And while this isn’t always doable, try to use odd numbers when crafting titles that contain numerals. For some reason, humans find odd numbers more convincing than their even counterparts. When doing a step-by-step guide, avoid having more than nine steps. The brain struggles to process ten or more items that follow the same train of thought.

Having puns and jokes in your title may seem cute, but they’re confusing to both readers and search engine algorithms alike. Stick with the basics and use a descriptive yet succinct headline.

3. Stay up to Date and Push for New Updates

News organizations historically have battled continuously for “breaking news” and getting the fastest inside scoop. This ideology hasn’t changed at all in the digital age. News sites regularly update with new articles every time new information comes out. When there isn’t any further information, then articles filled with speculation and hypothesis start filling up their content.

Wall Street Journal, for example, has a daily article dedicated to signaling out a few key stocks to watch. While not every website has something as valuable as the stock market to do daily updates on, creating consistent articles that follow a repeating pattern is an excellent method of generating more traffic.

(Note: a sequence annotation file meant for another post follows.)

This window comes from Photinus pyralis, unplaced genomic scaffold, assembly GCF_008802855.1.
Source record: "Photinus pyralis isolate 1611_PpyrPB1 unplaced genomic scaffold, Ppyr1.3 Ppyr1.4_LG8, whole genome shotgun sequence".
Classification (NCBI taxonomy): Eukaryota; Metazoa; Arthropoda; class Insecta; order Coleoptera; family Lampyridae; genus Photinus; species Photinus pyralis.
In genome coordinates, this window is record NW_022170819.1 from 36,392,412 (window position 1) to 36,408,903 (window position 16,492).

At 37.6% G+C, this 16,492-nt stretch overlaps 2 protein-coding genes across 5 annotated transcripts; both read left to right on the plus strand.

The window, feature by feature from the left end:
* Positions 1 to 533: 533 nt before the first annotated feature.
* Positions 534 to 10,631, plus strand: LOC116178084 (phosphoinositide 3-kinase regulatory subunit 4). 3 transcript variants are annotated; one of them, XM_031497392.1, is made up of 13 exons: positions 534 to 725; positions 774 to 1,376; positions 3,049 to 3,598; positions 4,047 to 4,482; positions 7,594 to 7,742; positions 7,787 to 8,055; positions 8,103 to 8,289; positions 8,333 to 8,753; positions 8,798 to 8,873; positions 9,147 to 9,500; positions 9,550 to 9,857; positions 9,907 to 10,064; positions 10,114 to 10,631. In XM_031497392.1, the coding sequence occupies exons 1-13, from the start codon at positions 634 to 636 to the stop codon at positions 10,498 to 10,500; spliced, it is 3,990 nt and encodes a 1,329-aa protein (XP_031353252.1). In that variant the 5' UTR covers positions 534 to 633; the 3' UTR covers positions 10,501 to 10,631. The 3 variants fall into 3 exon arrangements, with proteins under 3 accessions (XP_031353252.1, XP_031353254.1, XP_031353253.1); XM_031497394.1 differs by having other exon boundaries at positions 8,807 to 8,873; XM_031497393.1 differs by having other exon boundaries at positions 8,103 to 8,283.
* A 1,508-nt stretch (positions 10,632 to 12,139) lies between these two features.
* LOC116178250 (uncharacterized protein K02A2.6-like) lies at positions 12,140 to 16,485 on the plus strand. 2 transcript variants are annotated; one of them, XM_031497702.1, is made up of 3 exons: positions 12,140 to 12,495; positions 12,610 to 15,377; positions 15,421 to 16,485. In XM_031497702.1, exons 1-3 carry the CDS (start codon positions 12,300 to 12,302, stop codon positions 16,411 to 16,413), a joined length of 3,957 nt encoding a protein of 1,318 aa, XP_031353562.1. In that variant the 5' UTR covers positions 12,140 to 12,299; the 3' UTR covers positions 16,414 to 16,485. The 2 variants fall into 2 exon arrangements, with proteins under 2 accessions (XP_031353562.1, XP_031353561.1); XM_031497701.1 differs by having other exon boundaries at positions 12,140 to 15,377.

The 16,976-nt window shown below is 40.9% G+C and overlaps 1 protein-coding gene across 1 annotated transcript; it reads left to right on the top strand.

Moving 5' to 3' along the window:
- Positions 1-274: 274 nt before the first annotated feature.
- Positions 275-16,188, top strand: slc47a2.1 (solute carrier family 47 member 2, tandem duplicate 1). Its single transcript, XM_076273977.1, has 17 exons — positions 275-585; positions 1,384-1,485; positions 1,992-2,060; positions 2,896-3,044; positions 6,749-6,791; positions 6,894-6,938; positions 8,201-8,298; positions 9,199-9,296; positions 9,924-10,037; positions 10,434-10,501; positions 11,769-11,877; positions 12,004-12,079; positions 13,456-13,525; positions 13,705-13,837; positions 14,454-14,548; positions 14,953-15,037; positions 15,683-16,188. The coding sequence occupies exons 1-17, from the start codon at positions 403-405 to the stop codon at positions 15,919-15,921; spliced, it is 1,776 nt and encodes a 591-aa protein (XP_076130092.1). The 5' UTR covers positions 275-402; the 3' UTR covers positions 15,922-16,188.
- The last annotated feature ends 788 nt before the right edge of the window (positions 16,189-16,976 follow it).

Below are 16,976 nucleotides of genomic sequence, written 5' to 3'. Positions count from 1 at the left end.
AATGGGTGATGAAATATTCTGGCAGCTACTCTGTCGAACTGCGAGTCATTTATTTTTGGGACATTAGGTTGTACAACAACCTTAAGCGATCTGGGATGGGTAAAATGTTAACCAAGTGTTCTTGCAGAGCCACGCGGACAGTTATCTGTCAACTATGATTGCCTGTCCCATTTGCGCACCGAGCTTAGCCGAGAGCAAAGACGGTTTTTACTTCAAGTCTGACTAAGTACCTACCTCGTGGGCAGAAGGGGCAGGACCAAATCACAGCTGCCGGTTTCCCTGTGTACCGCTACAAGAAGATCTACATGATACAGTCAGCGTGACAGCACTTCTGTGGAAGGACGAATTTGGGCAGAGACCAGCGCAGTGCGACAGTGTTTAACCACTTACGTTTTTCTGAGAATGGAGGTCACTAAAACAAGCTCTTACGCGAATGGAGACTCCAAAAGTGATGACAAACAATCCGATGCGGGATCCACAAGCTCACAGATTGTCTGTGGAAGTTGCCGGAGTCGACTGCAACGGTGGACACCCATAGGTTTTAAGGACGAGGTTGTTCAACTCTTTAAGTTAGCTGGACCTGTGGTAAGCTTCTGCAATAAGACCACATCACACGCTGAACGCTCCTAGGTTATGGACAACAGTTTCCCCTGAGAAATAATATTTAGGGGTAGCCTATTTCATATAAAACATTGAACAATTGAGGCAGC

Image for post

During the recent Inauguration ceremony, of which the main event lasted 2 hours, Bloomberg released seven different front-page articles. As the trending moment unfolded, articles were immediately sent out, with periodic updates through the day (generally every few hours) on the existing pieces. Bloomberg could have decided to consolidate more information within each article instead of having a new bit for each moment during the day. Still, each update causes Google to index their site more frequently.

Image for post

Search engines expect websites to update their information periodically. Updating the content on your blog essentially promotes it again, leading to additional traffic and shares. Each update creates a better impression since crawlers are much more favorable towards newer content, increasing your click-through rate, which improves your rankings.